The image above isn’t a crappy out of focus digital camera image or post-production experiment. In fact, it was taken using a custom-built camera made almost entirely of drinking straws and X-ray film… that’s it.
Created by Flickr user Howard (aka. wheehamx), this interesting little camera was inspired by the compound eyes of insects. He was wondering how they might see, and so he created a ‘camera’ by packing together almost 1,800 straws into a 5 x 5.5-inch array and loading them up inside a light-tight cardboard box that is capped with clear plastic CD covers.
That’s really it; no lens, no pinholes, just a cardboard box full of straws and, at the other end, some 5 x 5.5-inch X-ray film that Howard used because, and we quote, “I have lots of it and it can be handled under red safelight.”
Here are a few behind the scenes images that show what this camera setup looks like.
Notice, the ‘subject’ has to be very close to the ‘camera’ and set against a contrasting background. Also, since he’s working under red safety light, he uses a low-power flash to illuminate the, in this case, stuffed animal from both sides.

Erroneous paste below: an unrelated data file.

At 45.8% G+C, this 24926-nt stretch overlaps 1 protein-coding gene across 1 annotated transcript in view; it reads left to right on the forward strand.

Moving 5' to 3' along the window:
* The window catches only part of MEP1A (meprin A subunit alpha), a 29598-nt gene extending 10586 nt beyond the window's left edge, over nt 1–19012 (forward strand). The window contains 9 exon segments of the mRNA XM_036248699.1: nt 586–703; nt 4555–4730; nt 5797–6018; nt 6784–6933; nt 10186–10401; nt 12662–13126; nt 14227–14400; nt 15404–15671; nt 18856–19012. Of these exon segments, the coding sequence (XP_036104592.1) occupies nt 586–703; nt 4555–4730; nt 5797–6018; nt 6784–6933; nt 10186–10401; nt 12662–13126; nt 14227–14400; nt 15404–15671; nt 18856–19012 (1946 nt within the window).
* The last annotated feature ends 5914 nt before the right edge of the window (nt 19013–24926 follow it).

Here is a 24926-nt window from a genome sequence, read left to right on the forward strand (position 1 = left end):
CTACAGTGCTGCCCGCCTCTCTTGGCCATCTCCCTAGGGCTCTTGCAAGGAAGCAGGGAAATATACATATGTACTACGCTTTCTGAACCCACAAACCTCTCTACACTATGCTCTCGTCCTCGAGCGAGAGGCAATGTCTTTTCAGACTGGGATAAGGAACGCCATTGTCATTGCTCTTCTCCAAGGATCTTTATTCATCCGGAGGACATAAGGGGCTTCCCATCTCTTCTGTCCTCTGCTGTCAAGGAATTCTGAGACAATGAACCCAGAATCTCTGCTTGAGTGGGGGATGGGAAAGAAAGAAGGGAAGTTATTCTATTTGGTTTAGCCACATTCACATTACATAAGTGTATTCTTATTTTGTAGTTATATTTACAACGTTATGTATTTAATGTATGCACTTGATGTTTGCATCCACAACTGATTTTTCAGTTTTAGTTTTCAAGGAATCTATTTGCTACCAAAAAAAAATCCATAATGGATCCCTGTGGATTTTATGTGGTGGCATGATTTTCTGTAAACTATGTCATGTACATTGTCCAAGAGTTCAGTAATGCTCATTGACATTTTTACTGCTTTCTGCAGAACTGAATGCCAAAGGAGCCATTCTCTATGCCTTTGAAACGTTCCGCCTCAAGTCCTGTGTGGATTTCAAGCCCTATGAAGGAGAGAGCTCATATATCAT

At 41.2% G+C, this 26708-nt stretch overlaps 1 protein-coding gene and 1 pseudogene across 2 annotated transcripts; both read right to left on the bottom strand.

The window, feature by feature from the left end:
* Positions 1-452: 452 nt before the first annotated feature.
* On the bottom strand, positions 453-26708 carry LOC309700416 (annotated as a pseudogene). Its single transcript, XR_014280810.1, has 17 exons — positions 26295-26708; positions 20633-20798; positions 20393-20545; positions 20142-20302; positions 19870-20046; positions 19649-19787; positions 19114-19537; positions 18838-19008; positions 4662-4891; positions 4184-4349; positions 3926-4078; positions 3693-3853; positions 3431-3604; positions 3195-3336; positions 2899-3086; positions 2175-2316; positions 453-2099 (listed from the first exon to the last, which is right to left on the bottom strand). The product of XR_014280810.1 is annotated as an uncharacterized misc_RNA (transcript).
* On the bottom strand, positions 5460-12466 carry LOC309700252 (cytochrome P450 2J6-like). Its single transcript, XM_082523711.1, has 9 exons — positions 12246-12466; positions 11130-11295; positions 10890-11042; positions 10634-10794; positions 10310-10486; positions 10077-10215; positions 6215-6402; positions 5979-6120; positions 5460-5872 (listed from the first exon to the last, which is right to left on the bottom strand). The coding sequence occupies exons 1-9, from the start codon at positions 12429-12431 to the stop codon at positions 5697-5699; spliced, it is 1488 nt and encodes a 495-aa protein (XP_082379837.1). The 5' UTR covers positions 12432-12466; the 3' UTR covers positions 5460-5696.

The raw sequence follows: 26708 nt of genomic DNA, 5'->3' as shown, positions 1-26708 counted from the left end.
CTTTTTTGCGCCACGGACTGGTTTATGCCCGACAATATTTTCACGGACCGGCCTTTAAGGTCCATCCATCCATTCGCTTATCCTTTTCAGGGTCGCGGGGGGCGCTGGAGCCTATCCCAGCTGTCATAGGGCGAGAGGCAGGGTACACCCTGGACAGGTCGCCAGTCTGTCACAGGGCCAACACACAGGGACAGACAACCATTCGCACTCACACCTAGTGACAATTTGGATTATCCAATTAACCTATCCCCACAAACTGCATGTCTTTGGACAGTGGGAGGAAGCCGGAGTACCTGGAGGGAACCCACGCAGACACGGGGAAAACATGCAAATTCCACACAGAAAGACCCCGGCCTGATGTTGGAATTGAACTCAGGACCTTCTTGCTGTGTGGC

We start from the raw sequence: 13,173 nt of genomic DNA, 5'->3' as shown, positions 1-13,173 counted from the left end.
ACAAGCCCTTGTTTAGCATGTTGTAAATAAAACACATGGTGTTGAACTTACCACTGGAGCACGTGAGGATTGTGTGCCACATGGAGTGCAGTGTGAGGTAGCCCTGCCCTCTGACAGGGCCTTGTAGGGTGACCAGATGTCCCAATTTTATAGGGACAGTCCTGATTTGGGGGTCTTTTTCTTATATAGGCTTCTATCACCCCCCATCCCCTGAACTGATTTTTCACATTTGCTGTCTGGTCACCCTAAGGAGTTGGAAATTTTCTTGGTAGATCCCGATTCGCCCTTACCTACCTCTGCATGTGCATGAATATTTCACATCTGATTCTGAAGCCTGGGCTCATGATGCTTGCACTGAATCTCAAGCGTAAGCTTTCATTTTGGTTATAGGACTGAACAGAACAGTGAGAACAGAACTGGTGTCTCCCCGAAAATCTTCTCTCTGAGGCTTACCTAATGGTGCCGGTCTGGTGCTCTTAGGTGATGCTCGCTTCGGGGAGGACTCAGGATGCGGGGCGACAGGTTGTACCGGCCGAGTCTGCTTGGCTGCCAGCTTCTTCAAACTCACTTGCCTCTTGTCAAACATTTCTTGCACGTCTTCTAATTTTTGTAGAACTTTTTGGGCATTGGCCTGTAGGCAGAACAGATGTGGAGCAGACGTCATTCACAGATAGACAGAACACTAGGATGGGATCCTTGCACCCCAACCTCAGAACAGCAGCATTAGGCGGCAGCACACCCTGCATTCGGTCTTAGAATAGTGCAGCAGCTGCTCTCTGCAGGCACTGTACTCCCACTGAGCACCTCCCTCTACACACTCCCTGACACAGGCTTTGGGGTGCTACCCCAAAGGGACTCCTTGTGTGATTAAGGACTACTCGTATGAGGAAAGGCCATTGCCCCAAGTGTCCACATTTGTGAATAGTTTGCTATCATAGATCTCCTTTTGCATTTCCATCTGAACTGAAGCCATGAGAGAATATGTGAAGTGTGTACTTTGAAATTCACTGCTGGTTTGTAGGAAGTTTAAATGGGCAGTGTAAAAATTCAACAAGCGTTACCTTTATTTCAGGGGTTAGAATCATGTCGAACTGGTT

This is what the final images turn out as:
Obviously this isn’t exactly “high-quality” photography, but the final images are pretty cool. The straws create a sort of analog pixellation of the image, and if you look at the samples with your eyes half closed, they come together nicely.
He even took the experiment a step further to capture color by replacing the X-ray film with a translucent screen and then photographing the image that appeared on the screen with a digital camera. Here’s what that looks like:
To see more from Howard, including a bunch more interesting experiments with everything from pinhole cameras to another creative camera made of pieces of cardboard stacked side by side, head over to his Flickr account by clicking here.
Image credits: Photographs by Howard and used with permission.
Thanks for sending in the tip, Neil!